These artists will inspire you to create work beyond what you thought possible.
Last week we featured an in-depth interview with our very first Artist-In-Residence (AIR), Miami-based Jonathan Stein, all about his incredible Swarovski encrusted Matzoh boxes, Red Bull and Spam cans. His droll sense of humor makes for quite an entertaining read!
Be sure to check out our Q&A tomorrow with this week’s AIR, Gregor Turk. He tracks the bloodiest battles in US history by oil-rubbing car names like “Samurai” and “Tracer” on related topographic maps. It is a clever and thought-provoking way to create work about America.
Dorota Pankowska is a young Canadian artist who takes street art to an edible level, stenciling product logos using the actual item. Good enough to eat (well, almost…) We’ll be showcasing a Q&A with her in the near future to find out more about how she comes up with all her brilliant ideas.
Another one of our favorite artists who incorporate brands is über-talented painter and photographer Gregory Siff. He fuses street art and pop art to create his work, and regularly pays homage to his favorite artist Andy Warhol in clever and sophisticated ways.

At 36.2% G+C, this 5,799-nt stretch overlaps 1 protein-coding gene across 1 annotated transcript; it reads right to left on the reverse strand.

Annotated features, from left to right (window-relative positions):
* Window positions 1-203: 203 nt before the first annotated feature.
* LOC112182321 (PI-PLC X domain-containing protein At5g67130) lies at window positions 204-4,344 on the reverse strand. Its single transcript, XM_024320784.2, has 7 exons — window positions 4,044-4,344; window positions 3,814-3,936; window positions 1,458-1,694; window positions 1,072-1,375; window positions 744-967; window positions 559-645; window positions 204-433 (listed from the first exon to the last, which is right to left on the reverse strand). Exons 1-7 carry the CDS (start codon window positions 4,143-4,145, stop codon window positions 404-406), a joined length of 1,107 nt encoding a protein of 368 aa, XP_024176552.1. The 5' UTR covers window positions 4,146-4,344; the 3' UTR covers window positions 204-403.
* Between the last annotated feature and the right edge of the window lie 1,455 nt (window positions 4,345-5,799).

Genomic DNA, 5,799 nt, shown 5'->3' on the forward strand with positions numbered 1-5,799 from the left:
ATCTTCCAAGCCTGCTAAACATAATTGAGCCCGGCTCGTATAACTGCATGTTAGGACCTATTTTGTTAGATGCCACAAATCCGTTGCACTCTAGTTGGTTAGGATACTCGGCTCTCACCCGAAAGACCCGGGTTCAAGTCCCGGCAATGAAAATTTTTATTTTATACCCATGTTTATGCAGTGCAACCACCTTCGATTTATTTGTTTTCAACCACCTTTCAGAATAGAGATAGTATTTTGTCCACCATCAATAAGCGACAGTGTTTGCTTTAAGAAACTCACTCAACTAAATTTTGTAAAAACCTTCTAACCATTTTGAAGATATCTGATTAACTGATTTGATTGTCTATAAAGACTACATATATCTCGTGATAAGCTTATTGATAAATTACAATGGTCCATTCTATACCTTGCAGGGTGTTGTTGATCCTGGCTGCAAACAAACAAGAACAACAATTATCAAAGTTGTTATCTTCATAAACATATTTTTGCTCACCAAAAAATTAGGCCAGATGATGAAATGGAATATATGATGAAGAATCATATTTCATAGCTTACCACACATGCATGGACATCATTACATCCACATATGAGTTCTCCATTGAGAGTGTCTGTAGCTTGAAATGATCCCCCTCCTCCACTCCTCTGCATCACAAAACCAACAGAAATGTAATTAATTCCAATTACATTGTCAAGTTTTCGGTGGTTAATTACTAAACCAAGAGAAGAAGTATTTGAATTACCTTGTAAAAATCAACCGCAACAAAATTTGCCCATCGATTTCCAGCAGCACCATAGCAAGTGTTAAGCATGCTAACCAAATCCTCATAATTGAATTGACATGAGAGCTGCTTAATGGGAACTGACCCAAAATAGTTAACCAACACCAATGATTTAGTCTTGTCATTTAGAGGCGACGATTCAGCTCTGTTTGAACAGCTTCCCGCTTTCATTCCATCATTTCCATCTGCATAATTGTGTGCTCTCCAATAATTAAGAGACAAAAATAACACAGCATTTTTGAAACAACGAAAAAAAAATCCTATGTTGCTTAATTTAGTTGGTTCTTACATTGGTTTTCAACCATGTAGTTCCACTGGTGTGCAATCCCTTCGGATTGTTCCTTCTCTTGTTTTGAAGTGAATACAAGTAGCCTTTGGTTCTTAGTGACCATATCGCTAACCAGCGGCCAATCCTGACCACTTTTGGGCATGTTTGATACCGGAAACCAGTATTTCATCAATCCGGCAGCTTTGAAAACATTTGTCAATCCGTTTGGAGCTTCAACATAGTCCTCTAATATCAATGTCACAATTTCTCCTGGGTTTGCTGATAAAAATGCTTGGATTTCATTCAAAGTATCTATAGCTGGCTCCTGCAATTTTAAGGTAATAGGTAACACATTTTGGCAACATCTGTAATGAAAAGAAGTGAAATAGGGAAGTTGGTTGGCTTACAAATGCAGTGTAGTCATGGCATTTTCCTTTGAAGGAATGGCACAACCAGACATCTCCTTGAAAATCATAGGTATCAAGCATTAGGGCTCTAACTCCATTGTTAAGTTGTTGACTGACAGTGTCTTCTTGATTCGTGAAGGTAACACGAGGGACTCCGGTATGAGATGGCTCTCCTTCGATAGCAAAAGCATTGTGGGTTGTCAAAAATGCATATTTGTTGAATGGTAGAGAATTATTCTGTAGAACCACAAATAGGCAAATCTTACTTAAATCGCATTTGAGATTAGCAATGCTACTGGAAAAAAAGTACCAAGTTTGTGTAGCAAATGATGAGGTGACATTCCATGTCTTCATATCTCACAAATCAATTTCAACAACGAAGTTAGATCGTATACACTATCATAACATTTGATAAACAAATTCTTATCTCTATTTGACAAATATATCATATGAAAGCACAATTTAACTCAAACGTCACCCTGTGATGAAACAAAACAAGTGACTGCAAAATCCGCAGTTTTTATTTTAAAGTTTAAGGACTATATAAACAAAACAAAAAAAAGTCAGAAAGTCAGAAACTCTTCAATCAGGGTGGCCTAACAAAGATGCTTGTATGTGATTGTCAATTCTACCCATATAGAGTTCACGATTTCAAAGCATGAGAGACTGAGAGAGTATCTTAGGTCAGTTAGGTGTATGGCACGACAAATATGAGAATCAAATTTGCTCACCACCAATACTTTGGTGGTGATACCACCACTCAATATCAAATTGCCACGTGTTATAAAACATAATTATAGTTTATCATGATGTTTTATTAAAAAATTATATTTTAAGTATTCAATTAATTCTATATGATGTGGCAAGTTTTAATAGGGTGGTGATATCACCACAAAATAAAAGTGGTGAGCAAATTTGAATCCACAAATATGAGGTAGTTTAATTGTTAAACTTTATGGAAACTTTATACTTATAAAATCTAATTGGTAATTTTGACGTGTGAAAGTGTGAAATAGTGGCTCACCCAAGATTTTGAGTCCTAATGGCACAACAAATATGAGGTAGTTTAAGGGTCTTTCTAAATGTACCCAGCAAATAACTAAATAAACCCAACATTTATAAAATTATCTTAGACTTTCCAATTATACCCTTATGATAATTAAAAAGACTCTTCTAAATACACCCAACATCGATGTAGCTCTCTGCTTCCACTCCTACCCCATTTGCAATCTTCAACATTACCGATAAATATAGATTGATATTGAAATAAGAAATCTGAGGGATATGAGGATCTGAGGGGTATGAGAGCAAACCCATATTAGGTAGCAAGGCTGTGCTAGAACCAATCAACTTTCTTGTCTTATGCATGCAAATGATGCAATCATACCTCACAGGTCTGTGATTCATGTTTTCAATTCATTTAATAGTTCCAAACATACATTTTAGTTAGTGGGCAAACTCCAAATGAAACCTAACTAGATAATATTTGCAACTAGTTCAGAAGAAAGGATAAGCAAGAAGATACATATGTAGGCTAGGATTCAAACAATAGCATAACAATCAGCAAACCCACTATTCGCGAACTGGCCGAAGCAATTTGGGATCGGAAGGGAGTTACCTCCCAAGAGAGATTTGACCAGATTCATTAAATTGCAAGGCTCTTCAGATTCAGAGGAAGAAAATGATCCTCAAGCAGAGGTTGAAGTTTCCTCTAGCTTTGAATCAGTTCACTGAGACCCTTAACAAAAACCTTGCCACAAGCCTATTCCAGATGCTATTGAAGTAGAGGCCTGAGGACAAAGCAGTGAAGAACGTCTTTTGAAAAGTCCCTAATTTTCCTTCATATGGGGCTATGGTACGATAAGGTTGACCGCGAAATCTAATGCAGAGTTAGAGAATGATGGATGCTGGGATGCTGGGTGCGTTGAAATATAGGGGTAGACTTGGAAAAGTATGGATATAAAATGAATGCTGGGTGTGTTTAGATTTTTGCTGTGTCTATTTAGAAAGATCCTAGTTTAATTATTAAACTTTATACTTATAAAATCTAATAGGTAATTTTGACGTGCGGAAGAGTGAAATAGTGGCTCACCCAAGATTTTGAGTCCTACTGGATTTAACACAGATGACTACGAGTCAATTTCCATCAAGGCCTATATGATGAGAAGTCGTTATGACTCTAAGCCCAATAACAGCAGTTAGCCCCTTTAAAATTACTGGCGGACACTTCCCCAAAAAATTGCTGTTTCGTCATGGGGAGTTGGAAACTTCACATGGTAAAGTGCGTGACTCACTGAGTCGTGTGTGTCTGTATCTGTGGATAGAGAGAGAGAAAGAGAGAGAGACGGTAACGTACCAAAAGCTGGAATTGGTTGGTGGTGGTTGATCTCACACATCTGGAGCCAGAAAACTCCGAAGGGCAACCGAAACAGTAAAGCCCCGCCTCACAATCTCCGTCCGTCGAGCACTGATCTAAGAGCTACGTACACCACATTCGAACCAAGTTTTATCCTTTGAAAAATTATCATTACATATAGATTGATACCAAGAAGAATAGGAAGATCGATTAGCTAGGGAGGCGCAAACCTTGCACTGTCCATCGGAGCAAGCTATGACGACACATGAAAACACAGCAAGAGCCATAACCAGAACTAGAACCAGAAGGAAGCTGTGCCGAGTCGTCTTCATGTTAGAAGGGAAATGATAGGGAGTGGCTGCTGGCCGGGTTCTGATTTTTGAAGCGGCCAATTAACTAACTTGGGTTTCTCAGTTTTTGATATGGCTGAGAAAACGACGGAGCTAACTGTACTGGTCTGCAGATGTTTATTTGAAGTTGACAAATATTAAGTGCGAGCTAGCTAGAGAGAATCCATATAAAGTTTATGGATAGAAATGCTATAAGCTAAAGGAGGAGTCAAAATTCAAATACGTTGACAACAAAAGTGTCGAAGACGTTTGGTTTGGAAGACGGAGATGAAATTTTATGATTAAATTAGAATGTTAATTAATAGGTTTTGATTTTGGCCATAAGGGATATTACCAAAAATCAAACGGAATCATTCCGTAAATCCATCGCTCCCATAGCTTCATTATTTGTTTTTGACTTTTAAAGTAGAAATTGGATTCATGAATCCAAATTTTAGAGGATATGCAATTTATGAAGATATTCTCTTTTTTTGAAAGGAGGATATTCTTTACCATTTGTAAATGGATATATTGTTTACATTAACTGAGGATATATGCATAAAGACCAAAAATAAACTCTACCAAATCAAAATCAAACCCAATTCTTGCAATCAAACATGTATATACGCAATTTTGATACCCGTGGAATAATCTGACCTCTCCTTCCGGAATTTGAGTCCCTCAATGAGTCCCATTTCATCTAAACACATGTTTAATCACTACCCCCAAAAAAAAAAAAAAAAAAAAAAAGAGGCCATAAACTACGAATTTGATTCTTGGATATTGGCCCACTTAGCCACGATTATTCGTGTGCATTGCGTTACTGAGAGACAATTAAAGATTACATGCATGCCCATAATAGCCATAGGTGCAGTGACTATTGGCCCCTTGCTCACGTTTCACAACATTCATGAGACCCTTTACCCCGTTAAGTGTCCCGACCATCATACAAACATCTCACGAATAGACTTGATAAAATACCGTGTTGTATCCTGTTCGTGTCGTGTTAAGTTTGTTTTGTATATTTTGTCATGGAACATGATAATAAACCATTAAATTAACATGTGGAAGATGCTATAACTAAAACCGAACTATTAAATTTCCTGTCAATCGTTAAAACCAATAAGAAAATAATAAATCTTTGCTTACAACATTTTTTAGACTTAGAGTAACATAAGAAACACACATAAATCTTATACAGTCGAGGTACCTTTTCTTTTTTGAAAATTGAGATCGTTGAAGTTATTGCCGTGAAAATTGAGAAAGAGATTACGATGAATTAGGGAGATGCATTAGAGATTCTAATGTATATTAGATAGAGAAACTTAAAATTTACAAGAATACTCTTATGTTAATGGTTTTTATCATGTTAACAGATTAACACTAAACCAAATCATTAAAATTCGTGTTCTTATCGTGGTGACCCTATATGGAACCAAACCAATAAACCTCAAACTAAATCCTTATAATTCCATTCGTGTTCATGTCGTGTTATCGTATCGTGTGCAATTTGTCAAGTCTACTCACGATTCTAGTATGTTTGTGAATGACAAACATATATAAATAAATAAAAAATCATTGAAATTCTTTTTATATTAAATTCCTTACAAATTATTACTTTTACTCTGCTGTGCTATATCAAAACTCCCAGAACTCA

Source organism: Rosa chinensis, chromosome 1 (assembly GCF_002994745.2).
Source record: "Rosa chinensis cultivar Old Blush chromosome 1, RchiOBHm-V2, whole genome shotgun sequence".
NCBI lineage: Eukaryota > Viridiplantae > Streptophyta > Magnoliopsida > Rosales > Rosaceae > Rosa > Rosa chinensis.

Make sure to check out our “Find of the Week” section to see some of my favorite artists including Mu Chen, who creates logos and brands out of sacred dirt, and Daniel Arsham, who casts relics from the past out of sand and glass.
Of course we can’t talk about brand art without talking about the KING, Andy Warhol! His Campbell Soup Cans is one of the most iconic exhibitions in art history. He also created work using Brillo Boxes and Coke bottles, which have inspired millions of artists, musicians, and other creatives.
But he wasn’t the first. If you study the photomontage of Dada artists from the 1920s you will find logos, brands, and everyday items scattered throughout. Richard Hamilton, a British artist, is considered by many to be the first Pop Artist with his 1956 collage, Just what is it that makes today's homes so different, so appealing? The piece features a bodybuilder holding onto a giant Tootsie Roll Pop.
And California artist Ed Ruscha forever captured the iconic Standard gasoline sign in his 1966 painting Standard Station, Amarillo Texas (1963).
Contemporary artists like Murakami have designed some of the most coveted bags in Louis Vuitton history. Street artist Banksy is constantly subverting branding and our perceived notions of graffiti to create thought-provoking and humorous work across the globe.
If you have suggestions of any artists you think we should feature, email me.